As indicated in the last chapter, the employer surveys directed by Harry Holzer in the late 1990s stand out as some of the most important available data sources. Several noteworthy research documents based on analyses of these survey data were cited in Chapter 2. However, these surveys clearly offer opportunities for additional analysis. The survey questions concentrate on employer willingness to hire welfare recipients, the extent to which they have actually hired recipients, and their experience with the recipients they have hired. Yet Holzer's survey instrument also includes a number of questions about employer practices, notably recruitment, screening, and hiring. In addition, the instrument has several questions about labor market intermediaries, including questions about whether an employer has worked with specific intermediaries in each of the four metropolitan areas.
This is the only existing dataset that could be used to address the unanswered questions highlighted at the outset of this chapter. These survey data, which were collected consistently from a large sample of urban employers, cover several employer practices in meaningful detail. It would be possible, for example, to analyze employment outcomes for individual intermediaries or groups of intermediaries in the four metropolitan areas. It would also be possible to compare outcomes for employees who were hired using different recruitment and screening practices.(17)
The advantages of such analyses are apparent: The data are readily available, the analysis would be relatively inexpensive and, at least for some employer approaches and practices, additional analysis could be very informative. The disadvantages arise principally from the limitations of these survey data: they are limited to four cities, were collected a full five years ago, in a different economic and welfare policy environment than presently exists, and do not address some of the most important issues examined in this report (e.g., the specific ways in which employers utilize labor market intermediaries).
The surveys of labor market intermediaries carried out for the Welfare to Work Partnership in the Atlanta and New Orleans metropolitan areas also could provide the basis for valuable new analyses. Surveys were completed with more than three-quarters of all intermediaries identified as working with TANF recipients in those two areas. Straightforward analyses such as an assessment of the types of services provided to employers by different types of intermediaries would complement other research on intermediaries and the employment of TANF recipients.
The disadvantage of other existing data sources, in terms of addressing the unanswered questions, is that they lack information on employer practices. For example, the WIA program data system WIASRD contains information on publicly supported training, but not on private training supplied by employers. This means it would be possible to assess the effects of alternative training practices for a subset of labor market intermediaries (those with WIA funding), as discussed in the next section. However, the practices of employers could not be examined.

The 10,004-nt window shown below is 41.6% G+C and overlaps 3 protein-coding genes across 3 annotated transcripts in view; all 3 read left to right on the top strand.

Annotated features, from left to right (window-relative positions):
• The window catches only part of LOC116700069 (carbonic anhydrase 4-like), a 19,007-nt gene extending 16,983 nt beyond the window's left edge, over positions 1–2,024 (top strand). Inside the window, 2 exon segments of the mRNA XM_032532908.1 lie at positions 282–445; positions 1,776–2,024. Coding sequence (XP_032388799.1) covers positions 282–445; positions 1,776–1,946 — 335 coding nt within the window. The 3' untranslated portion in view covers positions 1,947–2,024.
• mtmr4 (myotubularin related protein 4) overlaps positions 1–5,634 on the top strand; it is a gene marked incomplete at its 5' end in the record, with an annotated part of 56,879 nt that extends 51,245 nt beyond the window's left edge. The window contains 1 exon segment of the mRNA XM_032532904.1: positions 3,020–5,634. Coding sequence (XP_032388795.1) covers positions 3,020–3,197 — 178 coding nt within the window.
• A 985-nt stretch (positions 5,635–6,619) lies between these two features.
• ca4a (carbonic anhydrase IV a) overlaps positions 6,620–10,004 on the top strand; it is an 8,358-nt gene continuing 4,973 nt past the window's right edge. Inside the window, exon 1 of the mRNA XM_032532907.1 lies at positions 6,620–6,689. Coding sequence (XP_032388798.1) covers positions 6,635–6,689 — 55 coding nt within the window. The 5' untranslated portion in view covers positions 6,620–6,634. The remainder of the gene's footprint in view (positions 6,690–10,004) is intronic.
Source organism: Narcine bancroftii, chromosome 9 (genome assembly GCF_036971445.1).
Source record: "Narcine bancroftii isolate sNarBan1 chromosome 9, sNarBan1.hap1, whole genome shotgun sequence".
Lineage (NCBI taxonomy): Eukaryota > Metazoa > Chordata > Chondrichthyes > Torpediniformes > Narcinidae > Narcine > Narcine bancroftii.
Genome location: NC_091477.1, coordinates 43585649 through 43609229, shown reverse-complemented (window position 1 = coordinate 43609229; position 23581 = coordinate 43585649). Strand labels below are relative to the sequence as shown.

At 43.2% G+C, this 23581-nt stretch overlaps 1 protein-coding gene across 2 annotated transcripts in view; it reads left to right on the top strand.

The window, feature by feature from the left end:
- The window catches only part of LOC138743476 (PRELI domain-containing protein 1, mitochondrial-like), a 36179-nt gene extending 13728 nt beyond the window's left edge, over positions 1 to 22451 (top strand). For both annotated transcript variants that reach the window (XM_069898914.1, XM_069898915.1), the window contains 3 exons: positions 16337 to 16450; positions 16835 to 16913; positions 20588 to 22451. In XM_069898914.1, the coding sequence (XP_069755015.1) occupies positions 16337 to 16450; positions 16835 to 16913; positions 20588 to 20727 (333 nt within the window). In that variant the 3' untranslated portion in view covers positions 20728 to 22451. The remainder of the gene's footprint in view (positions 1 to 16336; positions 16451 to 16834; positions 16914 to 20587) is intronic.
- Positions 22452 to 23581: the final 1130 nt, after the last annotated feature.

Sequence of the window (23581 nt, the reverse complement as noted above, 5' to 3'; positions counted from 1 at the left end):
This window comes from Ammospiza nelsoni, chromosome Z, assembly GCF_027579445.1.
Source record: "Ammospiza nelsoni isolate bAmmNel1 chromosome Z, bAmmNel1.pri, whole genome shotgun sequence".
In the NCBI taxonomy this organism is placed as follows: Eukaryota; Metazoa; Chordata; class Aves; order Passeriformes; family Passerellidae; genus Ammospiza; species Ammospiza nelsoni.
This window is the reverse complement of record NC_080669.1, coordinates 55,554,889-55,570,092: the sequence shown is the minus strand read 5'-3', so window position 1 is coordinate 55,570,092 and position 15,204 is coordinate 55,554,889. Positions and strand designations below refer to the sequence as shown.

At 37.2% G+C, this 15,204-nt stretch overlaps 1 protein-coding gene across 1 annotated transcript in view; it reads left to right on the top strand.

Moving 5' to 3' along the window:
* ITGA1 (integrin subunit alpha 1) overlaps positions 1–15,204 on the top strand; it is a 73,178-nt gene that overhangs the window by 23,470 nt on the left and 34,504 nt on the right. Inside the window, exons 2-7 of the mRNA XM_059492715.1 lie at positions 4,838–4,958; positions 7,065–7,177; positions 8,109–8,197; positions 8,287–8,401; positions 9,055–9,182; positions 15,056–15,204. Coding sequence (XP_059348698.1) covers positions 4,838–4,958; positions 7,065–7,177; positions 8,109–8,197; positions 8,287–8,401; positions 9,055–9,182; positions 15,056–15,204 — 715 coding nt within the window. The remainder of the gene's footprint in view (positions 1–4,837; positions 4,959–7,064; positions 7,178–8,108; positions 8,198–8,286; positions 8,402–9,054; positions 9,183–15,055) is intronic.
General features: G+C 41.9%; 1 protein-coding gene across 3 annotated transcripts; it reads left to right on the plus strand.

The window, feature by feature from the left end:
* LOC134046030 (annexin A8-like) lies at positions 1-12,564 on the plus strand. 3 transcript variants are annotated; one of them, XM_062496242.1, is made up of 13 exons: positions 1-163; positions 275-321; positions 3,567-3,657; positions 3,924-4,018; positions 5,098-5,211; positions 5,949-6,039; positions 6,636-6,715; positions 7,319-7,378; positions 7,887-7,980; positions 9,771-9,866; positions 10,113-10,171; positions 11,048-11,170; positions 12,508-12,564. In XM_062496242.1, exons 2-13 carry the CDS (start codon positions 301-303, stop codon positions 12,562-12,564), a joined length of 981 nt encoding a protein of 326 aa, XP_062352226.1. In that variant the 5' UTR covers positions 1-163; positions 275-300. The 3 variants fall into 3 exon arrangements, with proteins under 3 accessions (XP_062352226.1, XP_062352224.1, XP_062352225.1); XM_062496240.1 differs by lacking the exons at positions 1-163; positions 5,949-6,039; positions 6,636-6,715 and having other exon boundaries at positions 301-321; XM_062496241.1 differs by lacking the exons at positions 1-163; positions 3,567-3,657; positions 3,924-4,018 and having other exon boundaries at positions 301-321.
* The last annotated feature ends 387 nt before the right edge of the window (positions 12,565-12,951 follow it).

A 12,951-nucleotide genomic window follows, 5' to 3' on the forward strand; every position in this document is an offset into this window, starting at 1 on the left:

WIASRD can be linked to data on employee wages based on Unemployment Insurance (UI) reporting system used by employers but the quarterly records offer limited insight into employer compensation practices. For example, hourly wage rates and fringe benefits cannot be determined from these data.
While WIASRD would not help with the unanswered questions, it could provide, once linked to TANF data, a more complete and up-to-date answer to ASPE's fifth question Which segments of the TANF population present the greatest challenges? This question could be addressed with data on individual characteristics, deferrals, and exemptions. While analysis of these data would not shed new light on some issues (which are not fully captured in these administrative data), such as the effects of mental illness on employment, it would provide better estimates of the prevalence of a wide range of barriers.
Another important dataset is the one developed by the Census Bureau's LEHD program. A number of studies have already utilized the LEHD data, including two cited in the last chapter. The core of the dataset is UI wage record files, and the LEHD program currently includes states accounting for roughly half of total U.S. employment over an extended period, with that coverage expected to grow in the near future. These quarterly UI data have been integrated with employer records, basic demographic information and, for a limited subsample, survey data from the Current Population Survey (CPS), Survey of Income and Program Participation (SIPP), and decennial census.(18)
There is limited but important information about employer practices in the LEHD dataset. For example, detailed questions about employer-provided training are asked on one wave of the SIPP. This employee-reported information could potentially be combined with other SIPP and non-survey data in the LEHD dataset- such as employer size and industry, job classification and characteristics, and worker characteristics, length of employment, and earnings and fringe benefits - to compare activities and outcomes across different types of employee training. The data might also be useful in providing additional information on the types of employers that hire TANF recipients.
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